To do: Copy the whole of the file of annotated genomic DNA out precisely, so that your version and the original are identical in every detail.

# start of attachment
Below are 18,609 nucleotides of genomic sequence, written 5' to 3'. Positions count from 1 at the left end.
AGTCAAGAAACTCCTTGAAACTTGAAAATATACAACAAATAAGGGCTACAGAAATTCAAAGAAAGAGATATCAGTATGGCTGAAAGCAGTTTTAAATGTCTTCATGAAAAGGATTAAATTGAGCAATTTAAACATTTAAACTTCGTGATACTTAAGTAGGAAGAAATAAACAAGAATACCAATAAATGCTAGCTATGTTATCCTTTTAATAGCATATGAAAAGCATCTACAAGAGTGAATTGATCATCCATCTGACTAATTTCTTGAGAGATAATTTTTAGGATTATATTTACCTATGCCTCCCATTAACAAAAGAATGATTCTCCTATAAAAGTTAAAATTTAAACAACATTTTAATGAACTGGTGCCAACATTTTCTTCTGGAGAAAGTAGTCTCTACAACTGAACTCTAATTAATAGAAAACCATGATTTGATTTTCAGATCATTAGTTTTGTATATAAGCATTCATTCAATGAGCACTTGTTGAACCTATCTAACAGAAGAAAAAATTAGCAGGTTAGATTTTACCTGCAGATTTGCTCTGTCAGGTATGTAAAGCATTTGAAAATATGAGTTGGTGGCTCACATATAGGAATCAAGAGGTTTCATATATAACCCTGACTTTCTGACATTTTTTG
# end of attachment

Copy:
Below are 18,609 nucleotides of genomic sequence, written 5' to 3'. Positions count from 1 at the left end.
AGTCAAGAAACTCCTTGAAACTTGAAAATATACAACAAATAAGGGCTACAGAAATTCAAAGAAAGAGATATCAGTATGGCTGAAAGCAGTTTTAAATGTCTTCATGAAAAGGATTAAATTGAGCAATTTAAACATTTAAACTTCGTGATACTTAAGTAGGAAGAAATAAACAAGAATACCAATAAATGCTAGCTATGTTATCCTTTTAATAGCATATGAAAAGCATCTACAAGAGTGAATTGATCATCCATCTGACTAATTTCTTGAGAGATAATTTTTAGGATTATATTTACCTATGCCTCCCATTAACAAAAGAATGATTCTCCTATAAAAGTTAAAATTTAAACAACATTTTAATGAACTGGTGCCAACATTTTCTTCTGGAGAAAGTAGTCTCTACAACTGAACTCTAATTAATAGAAAACCATGATTTGATTTTCAGATCATTAGTTTTGTATATAAGCATTCATTCAATGAGCACTTGTTGAACCTATCTAACAGAAGAAAAAATTAGCAGGTTAGATTTTACCTGCAGATTTGCTCTGTCAGGTATGTAAAGCATTTGAAAATATGAGTTGGTGGCTCACATATAGGAATCAAGAGGTTTCATATATAACCCTGACTTTCTGACATTTTTTG